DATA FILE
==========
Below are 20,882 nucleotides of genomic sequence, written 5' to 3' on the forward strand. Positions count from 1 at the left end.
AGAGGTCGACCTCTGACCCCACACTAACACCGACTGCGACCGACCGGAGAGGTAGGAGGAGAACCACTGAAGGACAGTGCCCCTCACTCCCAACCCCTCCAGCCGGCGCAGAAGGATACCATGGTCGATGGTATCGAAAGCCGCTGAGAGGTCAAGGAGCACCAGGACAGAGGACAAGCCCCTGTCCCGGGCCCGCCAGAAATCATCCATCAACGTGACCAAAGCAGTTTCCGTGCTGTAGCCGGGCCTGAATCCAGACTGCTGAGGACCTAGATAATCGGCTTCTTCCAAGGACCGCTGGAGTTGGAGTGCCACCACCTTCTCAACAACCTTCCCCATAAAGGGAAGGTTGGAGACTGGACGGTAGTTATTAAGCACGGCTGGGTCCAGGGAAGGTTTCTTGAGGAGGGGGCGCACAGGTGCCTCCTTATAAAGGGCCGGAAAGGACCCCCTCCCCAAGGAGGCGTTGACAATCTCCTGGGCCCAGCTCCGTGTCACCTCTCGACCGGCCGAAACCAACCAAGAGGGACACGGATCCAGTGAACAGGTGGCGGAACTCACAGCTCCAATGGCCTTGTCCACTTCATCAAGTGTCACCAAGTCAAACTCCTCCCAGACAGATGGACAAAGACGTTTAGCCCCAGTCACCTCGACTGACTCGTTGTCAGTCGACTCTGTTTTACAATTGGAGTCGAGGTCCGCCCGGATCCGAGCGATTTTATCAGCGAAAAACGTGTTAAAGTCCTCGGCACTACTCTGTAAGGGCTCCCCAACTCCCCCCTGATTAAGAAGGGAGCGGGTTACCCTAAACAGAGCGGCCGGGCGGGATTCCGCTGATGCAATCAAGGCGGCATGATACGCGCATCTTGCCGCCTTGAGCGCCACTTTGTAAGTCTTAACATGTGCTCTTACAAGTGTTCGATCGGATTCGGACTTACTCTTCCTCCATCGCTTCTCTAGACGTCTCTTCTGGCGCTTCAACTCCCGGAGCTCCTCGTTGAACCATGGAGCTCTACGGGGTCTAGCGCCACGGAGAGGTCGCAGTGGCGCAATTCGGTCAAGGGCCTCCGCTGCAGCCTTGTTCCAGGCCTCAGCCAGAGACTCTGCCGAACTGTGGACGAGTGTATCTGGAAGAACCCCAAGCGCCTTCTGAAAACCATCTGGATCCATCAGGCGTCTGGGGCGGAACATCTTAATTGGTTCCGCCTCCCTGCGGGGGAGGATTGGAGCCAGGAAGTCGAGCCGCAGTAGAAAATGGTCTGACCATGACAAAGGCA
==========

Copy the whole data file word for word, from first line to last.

Below are 20,882 nucleotides of genomic sequence, written 5' to 3' on the forward strand. Positions count from 1 at the left end.
AGAGGTCGACCTCTGACCCCACACTAACACCGACTGCGACCGACCGGAGAGGTAGGAGGAGAACCACTGAAGGACAGTGCCCCTCACTCCCAACCCCTCCAGCCGGCGCAGAAGGATACCATGGTCGATGGTATCGAAAGCCGCTGAGAGGTCAAGGAGCACCAGGACAGAGGACAAGCCCCTGTCCCGGGCCCGCCAGAAATCATCCATCAACGTGACCAAAGCAGTTTCCGTGCTGTAGCCGGGCCTGAATCCAGACTGCTGAGGACCTAGATAATCGGCTTCTTCCAAGGACCGCTGGAGTTGGAGTGCCACCACCTTCTCAACAACCTTCCCCATAAAGGGAAGGTTGGAGACTGGACGGTAGTTATTAAGCACGGCTGGGTCCAGGGAAGGTTTCTTGAGGAGGGGGCGCACAGGTGCCTCCTTATAAAGGGCCGGAAAGGACCCCCTCCCCAAGGAGGCGTTGACAATCTCCTGGGCCCAGCTCCGTGTCACCTCTCGACCGGCCGAAACCAACCAAGAGGGACACGGATCCAGTGAACAGGTGGCGGAACTCACAGCTCCAATGGCCTTGTCCACTTCATCAAGTGTCACCAAGTCAAACTCCTCCCAGACAGATGGACAAAGACGTTTAGCCCCAGTCACCTCGACTGACTCGTTGTCAGTCGACTCTGTTTTACAATTGGAGTCGAGGTCCGCCCGGATCCGAGCGATTTTATCAGCGAAAAACGTGTTAAAGTCCTCGGCACTACTCTGTAAGGGCTCCCCAACTCCCCCCTGATTAAGAAGGGAGCGGGTTACCCTAAACAGAGCGGCCGGGCGGGATTCCGCTGATGCAATCAAGGCGGCATGATACGCGCATCTTGCCGCCTTGAGCGCCACTTTGTAAGTCTTAACATGTGCTCTTACAAGTGTTCGATCGGATTCGGACTTACTCTTCCTCCATCGCTTCTCTAGACGTCTCTTCTGGCGCTTCAACTCCCGGAGCTCCTCGTTGAACCATGGAGCTCTACGGGGTCTAGCGCCACGGAGAGGTCGCAGTGGCGCAATTCGGTCAAGGGCCTCCGCTGCAGCCTTGTTCCAGGCCTCAGCCAGAGACTCTGCCGAACTGTGGACGAGTGTATCTGGAAGAACCCCAAGCGCCTTCTGAAAACCATCTGGATCCATCAGGCGTCTGGGGCGGAACATCTTAATTGGTTCCGCCTCCCTGCGGGGGAGGATTGGAGCCAGGAAGTCGAGCCGCAGTAGAAAATGGTCTGACCATGACAAAGGCA